Skip to Content
Streetsblog Chicago home
Log In
Beyond Chicagoland

Study: 15-minute walk/bike access to key resources is not enough to guarantee prosperity

6:38 PM CDT on September 9, 2021

La Villita Arch in Chicago’s Little Village neighborhood, one of five “patches” in Chicago with high access to essential resources. Photo: Eric Allix Rogers

Paris mayor Anne Hidalgo has set a goal of making Paris a 15-minute city. That is, providing Parisians with grocery stores, parks, cafes, sports facilities, health centers, and workplaces easily accessible within a 15-minute walk or bike ride. Earlier this year Streetsblog Chicago co-editor Courtney Cobbs looked at what it would take to turn Chicago into a 15-minute city. (At an average walking speed of 3 mph and a biking speed of 10 mph, that would be 0.75 miles or 6 full Chicago blocks, and 2.5 miles or 20 blocks, respectively.)

Back in August 2020, Metropolitan Planning Council transportation associate Jeremy Glover looked at that subject in a blog post entitled “The 15-Minute City: How close is Chicago?” Recently Doug Bright, a Chicago native who currently works for the city of Durham North Carolina on equitable strategies for reducing serious and fatal crashes, took a deeper dive into that subject in a master’s project, “Whose 15-Minute Windy City?: Evaluating Access to Walkable Places in Chicago,”

Glover used used GIS (geographic information system) software to create maps showing which areas of Chicago have easy access to essential services. He found that while most parts of town are within a 15-minute bike ride, areas where key services can be reached within a 15-minute walk are mostly clustered on the North and West sides.

Image: Jeremy Glover
Image: Jeremy Glover

Bright's goal was to compare demographics in areas with different levels of access to resources, and also take a closer look at areas with high access in a few different parts of Chicago.

Glover's analysis looked at access to eight different types of destinations: grocery stores, parks, libraries, elementary schools, high schools, hospitals or urgent care centers, pharmacies, and ‘L’ stations. He assigned an access zone to each point in the city, ranging from zero to eight based on how many types of resources a person can reach within 15 minutes in these areas. Bright combined this info with Census data to get a sense of the demographics of residents living at each level of access.


Unsurprisingly Bright found that white residents, who are more likely than other groups to live in dense neighborhoods, such as downtown and in the North Lakefront neighborhoods, are overrepresented in the areas that have high levels of access to essential resources. But counterintuitively, he also determined that "The highest poverty rate (22%, compared to an 18% city average) is also found at the highest level of access."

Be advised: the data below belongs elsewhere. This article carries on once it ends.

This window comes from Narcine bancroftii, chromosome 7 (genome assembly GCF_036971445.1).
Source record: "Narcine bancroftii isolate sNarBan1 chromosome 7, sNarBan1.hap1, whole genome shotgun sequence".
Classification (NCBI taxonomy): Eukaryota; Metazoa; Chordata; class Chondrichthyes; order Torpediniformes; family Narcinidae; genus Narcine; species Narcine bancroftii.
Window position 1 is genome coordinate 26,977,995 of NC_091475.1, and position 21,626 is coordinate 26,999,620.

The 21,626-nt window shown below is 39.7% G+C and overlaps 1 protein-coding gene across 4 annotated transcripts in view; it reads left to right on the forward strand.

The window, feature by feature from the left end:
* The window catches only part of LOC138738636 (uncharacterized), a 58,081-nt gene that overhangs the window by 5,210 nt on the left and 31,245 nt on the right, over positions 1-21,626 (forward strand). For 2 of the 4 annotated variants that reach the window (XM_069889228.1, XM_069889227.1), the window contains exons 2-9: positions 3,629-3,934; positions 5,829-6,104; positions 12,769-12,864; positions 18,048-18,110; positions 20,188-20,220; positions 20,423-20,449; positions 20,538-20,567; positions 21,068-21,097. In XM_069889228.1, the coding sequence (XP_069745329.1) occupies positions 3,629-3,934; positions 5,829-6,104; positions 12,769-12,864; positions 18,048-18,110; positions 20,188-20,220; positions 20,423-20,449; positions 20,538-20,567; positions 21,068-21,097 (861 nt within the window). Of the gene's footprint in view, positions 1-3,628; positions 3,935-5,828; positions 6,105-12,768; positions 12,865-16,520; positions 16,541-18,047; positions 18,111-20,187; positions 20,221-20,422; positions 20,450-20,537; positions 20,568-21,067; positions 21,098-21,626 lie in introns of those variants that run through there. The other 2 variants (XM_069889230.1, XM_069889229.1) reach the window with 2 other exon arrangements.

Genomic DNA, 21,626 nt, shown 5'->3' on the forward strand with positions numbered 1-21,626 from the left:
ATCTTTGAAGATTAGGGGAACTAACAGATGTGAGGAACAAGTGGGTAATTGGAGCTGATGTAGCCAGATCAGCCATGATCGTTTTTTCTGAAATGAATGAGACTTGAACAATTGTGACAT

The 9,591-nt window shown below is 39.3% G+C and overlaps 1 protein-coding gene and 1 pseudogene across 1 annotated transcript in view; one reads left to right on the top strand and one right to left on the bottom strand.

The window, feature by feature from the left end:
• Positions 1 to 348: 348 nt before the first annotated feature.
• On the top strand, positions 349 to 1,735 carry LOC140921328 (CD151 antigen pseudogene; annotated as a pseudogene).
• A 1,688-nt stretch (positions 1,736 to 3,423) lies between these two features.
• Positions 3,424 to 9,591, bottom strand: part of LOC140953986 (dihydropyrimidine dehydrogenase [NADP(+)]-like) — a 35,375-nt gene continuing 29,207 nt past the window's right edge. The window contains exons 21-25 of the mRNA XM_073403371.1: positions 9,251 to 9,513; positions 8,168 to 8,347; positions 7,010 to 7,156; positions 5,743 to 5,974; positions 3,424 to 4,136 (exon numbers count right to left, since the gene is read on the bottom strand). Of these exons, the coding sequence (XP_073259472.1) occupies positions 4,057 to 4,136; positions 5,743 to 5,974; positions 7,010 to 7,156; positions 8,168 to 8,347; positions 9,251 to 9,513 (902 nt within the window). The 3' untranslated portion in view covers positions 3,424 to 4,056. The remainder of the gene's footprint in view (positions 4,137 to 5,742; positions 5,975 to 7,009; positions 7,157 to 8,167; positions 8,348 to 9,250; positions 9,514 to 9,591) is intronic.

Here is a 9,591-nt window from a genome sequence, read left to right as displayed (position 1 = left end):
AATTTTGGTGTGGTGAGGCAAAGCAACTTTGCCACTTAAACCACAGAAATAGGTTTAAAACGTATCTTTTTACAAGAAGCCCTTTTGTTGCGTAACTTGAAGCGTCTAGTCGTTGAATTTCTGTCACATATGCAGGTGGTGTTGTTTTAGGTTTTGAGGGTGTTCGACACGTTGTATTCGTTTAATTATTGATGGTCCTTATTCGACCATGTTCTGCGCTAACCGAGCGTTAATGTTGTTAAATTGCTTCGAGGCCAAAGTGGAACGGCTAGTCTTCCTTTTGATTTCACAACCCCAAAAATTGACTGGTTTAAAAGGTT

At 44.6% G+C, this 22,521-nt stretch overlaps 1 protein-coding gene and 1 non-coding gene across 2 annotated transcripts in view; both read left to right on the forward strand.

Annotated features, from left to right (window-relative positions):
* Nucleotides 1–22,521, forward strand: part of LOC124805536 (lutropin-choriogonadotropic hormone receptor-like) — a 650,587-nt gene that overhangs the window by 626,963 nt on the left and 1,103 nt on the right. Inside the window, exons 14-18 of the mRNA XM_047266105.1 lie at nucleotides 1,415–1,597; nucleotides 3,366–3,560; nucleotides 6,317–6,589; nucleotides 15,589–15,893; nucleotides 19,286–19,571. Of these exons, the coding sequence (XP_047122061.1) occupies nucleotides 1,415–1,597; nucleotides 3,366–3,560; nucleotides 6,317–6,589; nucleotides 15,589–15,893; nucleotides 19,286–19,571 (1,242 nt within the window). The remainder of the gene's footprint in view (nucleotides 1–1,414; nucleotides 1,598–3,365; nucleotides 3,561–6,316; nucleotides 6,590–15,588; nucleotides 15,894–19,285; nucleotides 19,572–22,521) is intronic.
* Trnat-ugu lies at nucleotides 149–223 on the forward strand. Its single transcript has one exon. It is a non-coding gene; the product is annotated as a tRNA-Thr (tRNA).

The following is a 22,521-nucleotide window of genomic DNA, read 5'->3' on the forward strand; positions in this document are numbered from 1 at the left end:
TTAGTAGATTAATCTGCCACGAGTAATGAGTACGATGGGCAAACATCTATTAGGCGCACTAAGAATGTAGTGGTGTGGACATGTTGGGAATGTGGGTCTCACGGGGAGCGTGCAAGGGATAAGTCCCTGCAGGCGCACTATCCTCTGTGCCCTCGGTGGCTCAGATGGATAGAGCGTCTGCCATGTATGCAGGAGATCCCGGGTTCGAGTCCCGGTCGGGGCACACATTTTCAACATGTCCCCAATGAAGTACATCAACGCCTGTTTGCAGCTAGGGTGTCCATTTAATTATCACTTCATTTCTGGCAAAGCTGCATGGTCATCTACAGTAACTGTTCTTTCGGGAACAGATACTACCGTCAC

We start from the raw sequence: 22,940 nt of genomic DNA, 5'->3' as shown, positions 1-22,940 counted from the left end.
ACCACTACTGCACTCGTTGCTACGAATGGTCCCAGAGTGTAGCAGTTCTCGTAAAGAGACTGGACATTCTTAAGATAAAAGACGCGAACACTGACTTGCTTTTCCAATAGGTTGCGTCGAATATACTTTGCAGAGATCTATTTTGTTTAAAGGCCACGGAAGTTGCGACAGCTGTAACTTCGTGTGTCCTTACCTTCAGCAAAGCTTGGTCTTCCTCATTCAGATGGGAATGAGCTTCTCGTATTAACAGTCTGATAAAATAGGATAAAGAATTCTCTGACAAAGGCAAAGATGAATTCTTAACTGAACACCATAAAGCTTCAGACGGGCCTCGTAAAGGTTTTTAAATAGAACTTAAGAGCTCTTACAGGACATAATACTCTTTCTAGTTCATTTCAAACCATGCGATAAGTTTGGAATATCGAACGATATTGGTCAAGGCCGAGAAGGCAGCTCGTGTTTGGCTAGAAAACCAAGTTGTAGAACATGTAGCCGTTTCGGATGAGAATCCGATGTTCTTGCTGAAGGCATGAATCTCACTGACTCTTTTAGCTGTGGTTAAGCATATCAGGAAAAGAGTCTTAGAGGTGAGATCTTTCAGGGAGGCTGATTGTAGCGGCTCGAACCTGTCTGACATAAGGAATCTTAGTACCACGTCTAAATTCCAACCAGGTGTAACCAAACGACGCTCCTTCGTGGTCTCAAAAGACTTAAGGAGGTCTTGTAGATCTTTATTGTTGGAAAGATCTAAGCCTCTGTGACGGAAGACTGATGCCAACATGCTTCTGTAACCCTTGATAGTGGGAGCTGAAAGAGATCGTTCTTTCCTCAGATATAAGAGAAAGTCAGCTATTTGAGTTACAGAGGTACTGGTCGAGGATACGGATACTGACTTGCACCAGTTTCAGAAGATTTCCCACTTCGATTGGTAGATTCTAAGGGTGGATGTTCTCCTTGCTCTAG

Bright took a closer look at five "patches" with access to all eight types of destinations: Uptown, Wicker Park, Little Italy/Medical District, Little Village/North Lawndale, and Englewood, whose demographics vary greatly from each other. For example, while Wicker Park is 68 percent white and has only a 2 percent unemployment rate and 10 percent poverty rate, Englewood is 97 percent Black and has a 21 percent joblessness rate and 43 percent poverty rate.

The five "patches" Bright studied.
The five "patches" Bright studied.

Bright's takeaway from his research is that "a baseline proximity to resources—while a requisite of urban accessibility, 15-Minute City model or otherwise—will not in and of itself generate equitable outcomes... Any strategies for planning imported (especially in a top-down manner) from other cities, countries, or continents should be regarded with healthy skepticism, as one-size-fits-all approaches are bound to ignore important nuances and autonomy of a place."

So while the 15-minute city is a great goal for Chicago, that alone will not guarantee equitable outcomes.

Check out Bright's master's project here.

Stay in touch

Sign up for our free newsletter

More from Streetsblog Chicago

During board meeting, CTAction cites service problems, South Siders push for youth employment as part of Red Line Extension

CTA service reliability issues and likely funding for the long-awaited Red Line Extension were major topics of discussion at the latest CTA board meeting.

September 30, 2023

Bicycle-friendly politicians showed up in force for Bike Lane Uprising’s packed 6th anniversary fundraiser

Lawmakers Kelly Cassidy, Andre Vasquez, and Kam Buckner, plus BLU founder Christina Whitehouse, thanked the advocates present for their efforts to make cycling safer.

September 29, 2023

CTA blues: Musician and ex-bus driver Toronzo Cannon, shares his views on the agency’s labor challenges

Like many CTA workers, difficulties in the early days of COVID influenced Cannon's decision to retire. He says the transit unions need to do more to support their members.

September 28, 2023
See all posts